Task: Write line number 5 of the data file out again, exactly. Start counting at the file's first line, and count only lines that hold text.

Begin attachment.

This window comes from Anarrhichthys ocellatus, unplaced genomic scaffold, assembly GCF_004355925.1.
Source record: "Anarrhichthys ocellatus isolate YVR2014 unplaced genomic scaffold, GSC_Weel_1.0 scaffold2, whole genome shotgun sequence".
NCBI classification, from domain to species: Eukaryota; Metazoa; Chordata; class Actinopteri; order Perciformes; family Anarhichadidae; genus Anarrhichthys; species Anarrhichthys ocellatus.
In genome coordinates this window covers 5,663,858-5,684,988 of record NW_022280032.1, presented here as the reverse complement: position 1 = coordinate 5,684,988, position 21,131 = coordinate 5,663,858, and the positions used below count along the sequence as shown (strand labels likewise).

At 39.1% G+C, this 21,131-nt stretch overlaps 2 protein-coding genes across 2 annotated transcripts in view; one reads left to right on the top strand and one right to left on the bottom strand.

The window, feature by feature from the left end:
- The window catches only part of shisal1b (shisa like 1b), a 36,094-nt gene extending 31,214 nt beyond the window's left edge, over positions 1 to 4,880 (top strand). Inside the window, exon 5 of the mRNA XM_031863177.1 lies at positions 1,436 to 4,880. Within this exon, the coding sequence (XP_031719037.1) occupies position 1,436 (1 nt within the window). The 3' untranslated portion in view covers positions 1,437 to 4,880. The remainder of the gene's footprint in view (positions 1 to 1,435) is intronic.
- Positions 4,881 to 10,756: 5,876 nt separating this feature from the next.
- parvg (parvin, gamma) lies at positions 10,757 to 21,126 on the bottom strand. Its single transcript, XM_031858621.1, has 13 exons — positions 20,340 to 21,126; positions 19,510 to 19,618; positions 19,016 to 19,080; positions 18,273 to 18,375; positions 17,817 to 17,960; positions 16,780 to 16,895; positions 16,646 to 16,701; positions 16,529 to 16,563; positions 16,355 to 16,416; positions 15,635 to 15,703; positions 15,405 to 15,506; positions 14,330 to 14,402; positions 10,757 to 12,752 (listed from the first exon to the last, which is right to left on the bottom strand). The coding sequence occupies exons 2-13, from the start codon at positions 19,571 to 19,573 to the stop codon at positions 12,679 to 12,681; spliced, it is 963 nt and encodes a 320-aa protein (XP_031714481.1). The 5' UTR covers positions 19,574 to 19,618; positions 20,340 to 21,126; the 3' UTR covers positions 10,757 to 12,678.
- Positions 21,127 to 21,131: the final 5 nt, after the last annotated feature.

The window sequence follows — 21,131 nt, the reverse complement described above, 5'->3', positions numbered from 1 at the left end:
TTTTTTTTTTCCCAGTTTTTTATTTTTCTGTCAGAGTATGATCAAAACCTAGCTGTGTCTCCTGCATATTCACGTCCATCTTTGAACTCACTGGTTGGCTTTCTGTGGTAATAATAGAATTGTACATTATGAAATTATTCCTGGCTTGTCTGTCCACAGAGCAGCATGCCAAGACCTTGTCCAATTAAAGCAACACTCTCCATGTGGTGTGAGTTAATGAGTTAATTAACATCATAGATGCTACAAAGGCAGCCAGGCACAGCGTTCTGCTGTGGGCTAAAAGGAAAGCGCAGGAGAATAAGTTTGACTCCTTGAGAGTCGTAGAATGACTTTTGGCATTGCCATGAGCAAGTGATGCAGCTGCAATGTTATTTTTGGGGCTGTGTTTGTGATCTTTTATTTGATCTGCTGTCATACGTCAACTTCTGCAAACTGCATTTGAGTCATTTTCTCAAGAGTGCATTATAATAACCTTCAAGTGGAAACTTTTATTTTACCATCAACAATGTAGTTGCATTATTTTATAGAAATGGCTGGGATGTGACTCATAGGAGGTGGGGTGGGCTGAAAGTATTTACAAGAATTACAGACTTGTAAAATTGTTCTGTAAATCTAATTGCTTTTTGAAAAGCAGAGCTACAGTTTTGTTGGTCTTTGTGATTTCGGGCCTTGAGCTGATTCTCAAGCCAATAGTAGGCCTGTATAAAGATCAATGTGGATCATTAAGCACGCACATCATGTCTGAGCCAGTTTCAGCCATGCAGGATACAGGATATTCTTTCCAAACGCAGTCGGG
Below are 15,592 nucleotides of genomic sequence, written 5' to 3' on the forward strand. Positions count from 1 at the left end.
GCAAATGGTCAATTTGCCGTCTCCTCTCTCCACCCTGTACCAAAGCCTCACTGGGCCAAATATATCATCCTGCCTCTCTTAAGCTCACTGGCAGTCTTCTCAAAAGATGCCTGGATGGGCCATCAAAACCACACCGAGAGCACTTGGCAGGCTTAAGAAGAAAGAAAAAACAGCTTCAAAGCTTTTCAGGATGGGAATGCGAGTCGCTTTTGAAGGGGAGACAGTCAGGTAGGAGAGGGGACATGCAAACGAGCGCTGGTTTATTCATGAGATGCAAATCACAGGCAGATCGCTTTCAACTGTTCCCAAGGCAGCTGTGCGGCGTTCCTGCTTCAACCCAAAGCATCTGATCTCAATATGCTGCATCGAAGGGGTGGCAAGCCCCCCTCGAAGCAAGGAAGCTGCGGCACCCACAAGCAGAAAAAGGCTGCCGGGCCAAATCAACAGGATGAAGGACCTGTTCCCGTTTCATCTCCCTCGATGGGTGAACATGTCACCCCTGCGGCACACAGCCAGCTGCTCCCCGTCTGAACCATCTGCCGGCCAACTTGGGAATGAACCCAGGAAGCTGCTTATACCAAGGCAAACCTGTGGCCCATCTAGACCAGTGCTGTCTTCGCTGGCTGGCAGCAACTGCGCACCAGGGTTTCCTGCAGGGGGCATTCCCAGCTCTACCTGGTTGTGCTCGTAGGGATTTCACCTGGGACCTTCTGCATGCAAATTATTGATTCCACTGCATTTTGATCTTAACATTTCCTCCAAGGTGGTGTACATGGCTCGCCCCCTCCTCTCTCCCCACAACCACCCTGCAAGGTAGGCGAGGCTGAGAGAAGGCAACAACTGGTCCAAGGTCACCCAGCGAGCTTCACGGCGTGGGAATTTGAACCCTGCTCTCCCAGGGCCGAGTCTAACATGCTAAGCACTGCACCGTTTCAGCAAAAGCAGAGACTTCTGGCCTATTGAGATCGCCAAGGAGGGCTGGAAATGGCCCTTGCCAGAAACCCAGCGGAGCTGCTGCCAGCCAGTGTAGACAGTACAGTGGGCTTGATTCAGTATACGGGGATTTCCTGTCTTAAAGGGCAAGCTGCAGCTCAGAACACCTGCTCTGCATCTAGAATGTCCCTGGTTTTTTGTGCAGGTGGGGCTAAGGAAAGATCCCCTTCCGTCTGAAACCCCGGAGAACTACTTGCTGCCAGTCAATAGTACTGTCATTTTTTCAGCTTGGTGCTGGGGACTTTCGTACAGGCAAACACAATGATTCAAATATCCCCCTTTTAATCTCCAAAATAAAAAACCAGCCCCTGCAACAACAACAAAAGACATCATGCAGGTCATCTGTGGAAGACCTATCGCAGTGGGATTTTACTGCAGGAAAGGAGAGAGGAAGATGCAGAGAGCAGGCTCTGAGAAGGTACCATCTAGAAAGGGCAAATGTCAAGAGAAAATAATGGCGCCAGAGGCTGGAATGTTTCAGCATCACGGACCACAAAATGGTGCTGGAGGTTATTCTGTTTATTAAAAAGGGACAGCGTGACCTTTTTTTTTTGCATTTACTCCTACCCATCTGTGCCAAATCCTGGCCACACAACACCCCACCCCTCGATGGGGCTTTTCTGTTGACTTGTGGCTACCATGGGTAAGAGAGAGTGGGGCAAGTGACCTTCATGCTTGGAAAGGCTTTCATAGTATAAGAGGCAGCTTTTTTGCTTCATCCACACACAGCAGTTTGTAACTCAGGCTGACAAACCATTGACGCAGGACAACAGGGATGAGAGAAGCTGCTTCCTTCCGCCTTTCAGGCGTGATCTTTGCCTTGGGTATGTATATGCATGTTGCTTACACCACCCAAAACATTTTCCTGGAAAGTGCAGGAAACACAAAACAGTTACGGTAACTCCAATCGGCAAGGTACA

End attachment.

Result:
At 39.1% G+C, this 21,131-nt stretch overlaps 2 protein-coding genes across 2 annotated transcripts in view; one reads left to right on the top strand and one right to left on the bottom strand.